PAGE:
Protecting 6502 decimal mode code from interrupts
Decimal mode does not need to be protected from interrupts.
Decimal mode is not cancelled/changed by interrupt routines(*1).
- Decimal mode is recorded in a status register flag (SED/CLD)
- When entering an interrupt, the status register is pushed on the stack
- When leaving an interrupt it is pulled back
See also the Interrupts and Decimal Mode remarks of the 6502 Decimal Mode Tutorial
If at all, then buggy interrupt routines may need to be protected from decimal mode :))
A common idiom in 6502 assembly code is to protect sequences of code that rely on decimal mode from being interrupted.
Serious? I have never seen that sequence in 40 years of 6502 programming - at least not for the purpose mentioned. It does not make much sense - except, see below.
Also, disabling interrupts does not disable NMI (or RESET), so even with that 'protection' an NMI may come along.
This because an interrupt handler typically clears decimal mode
Well, yes, interrupt code using ADC/SBC needs to set the mode it expects - usually binary. After all, an interrupt can happen any time, with decimal set or cleared, so the called interrupt routine has to set it the way needed. It does not have to set it back, as that's inherently done by RTI.
Fringe cases where it may make sense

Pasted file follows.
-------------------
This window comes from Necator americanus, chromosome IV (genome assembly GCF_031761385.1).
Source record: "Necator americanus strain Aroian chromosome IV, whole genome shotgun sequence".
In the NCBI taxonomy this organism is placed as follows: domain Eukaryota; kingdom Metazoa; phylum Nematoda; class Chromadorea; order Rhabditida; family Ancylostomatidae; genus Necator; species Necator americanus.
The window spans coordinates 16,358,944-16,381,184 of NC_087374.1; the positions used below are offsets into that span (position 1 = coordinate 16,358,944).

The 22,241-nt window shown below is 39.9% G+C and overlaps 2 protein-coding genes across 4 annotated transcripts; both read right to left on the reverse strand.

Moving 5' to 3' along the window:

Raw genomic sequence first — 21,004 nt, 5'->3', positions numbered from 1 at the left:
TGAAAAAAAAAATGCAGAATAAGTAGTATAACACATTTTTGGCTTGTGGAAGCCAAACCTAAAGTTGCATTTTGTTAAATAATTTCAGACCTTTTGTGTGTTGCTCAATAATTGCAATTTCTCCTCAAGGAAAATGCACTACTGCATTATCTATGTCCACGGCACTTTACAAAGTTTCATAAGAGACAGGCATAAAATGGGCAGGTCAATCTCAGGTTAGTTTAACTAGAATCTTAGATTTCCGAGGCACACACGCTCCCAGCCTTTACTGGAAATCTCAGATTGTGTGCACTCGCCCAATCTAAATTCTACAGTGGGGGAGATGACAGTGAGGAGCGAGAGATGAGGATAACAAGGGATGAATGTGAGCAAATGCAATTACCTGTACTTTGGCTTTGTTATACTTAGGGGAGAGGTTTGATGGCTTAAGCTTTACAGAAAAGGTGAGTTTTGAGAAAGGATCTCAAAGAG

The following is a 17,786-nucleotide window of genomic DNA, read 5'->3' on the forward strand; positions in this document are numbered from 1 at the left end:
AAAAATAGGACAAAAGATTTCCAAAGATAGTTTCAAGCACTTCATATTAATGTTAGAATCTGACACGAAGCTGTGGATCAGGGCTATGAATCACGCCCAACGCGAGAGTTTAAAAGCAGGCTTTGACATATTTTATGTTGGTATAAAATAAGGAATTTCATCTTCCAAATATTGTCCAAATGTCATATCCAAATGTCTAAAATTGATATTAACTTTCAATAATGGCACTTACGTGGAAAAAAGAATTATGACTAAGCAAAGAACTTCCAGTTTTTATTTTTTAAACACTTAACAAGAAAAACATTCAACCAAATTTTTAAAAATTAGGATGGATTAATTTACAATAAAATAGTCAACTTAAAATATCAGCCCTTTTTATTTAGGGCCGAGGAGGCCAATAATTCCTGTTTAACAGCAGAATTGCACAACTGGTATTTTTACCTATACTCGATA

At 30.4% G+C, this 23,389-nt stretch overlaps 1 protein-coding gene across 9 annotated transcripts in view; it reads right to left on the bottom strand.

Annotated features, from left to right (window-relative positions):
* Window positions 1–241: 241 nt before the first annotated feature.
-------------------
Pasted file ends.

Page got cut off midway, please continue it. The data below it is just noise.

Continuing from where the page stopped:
One very, very rare case where it would make sense, is if an (expected) interrupt routine has no room for the two clock cycles needed to clear the decimal flag (CLD).
Except, such a routine would usually as well be delicate to delayed interrupt activation - which is what that code does.
The other, maybe a bit more common one, is to accommodate interrupt routines that do not clear the decimal flag, but do assume it to be cleared and which can not be changed or enhanced to handle the decimal flag.
This is usually the case when a program has been added to an environment were such a routine is already existing, stored in ROM with the interrupt pointer as well in ROM and pointing direct to this routine, with no way to hook.
In all other cases, it should be possible to hook the interrupt, clear decimal and continue with the existing routine.
Well, or changing the CPU to a 65C02, which does clear the decimal flag after saving the flag register, but before entering the interrupt code.
The 'Better' Approach
Well, saving the interrupt enable flag, before disabling is for sure not a bad idea, but it's slow and only to be taken if one has absolute no idea about the environment the routine is used in. Otherwise it is, like disabling interrupts when doing decimal, a great waste of time and resources.
It's the Environment, Stupid.
Saving the decimal state and even more so disabling interrupts should be avoided and never become the default case.
Using/setting decimal should be, like any other state and data changing behaviour, be part of a routines description, enabling users of such routines to work accordingly - like simply (re-)setting the wanted state after a subroutine again.
Disabling interrupts is even worse, as it changes the response to interrupts in a rather random manner, creating the worst kind of bugs to be searched. Just imagine some machine using raster interrupts to manage screen output. If some foreground program disables interrupts not synchronized with screen timing, some of the raster interrupts may sometimes fall a bit late, creating ugly glitches. Good luck in finding why and which routine and when does create one.
It's almost universally better to make sure the interrupts are compatible with either setting of the decimal flag.
*1 - Except for processing time taken and unless the interrupt code does willingly manipulate the saved flag register or returns without using an RTI.